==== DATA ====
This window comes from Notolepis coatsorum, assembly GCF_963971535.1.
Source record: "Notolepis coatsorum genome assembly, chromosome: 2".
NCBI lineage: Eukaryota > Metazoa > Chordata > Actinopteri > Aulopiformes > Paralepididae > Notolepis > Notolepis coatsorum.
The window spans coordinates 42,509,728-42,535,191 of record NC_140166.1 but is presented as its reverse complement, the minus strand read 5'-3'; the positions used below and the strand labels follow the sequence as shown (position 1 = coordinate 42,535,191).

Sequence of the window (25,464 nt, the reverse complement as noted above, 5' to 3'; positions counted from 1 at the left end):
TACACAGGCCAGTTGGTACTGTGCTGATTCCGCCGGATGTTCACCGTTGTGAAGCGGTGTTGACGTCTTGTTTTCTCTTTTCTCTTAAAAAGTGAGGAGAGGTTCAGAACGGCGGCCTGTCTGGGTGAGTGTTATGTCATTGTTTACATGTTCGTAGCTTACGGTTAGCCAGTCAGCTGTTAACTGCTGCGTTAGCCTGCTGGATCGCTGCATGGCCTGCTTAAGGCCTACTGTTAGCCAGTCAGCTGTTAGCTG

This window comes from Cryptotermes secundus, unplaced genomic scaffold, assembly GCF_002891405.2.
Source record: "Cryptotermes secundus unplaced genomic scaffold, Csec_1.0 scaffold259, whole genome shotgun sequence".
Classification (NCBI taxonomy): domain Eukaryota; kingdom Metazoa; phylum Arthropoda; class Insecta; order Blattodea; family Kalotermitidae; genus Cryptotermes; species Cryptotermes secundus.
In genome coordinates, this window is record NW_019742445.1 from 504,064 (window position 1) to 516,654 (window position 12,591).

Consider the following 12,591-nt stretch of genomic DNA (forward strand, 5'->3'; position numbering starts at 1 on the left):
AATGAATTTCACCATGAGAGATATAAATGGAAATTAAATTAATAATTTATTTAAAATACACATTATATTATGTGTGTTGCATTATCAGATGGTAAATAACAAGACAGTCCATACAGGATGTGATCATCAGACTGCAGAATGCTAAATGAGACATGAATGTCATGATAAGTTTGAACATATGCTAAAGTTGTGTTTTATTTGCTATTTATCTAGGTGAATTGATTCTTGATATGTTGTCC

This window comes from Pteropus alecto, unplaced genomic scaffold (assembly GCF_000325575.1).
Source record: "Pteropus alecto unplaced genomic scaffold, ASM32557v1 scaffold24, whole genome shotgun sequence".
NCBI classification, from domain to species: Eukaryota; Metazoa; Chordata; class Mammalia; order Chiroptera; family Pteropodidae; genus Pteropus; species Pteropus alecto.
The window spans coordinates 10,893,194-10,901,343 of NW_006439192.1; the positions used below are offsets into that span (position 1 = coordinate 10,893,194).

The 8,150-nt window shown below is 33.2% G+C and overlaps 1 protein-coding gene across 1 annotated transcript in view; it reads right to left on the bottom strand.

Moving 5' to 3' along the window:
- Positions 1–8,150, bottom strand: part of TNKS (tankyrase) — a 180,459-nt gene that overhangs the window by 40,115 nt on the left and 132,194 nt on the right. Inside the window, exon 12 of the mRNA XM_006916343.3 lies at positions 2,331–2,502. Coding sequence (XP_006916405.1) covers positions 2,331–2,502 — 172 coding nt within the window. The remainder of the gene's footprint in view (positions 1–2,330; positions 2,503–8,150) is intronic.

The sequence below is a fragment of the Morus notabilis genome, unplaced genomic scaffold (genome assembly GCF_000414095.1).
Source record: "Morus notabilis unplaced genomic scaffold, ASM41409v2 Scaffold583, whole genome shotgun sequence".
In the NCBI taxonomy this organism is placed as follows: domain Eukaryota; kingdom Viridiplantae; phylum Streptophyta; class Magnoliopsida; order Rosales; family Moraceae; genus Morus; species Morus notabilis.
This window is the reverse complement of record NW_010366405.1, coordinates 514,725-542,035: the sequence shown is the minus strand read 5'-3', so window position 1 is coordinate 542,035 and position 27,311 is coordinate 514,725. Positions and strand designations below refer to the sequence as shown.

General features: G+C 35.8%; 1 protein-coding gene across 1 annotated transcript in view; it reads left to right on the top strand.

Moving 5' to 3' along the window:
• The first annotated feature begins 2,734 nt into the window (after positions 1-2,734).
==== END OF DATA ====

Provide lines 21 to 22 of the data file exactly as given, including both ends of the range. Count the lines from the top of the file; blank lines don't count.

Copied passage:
Source record: "Morus notabilis unplaced genomic scaffold, ASM41409v2 Scaffold583, whole genome shotgun sequence".
In the NCBI taxonomy this organism is placed as follows: domain Eukaryota; kingdom Viridiplantae; phylum Streptophyta; class Magnoliopsida; order Rosales; family Moraceae; genus Morus; species Morus notabilis.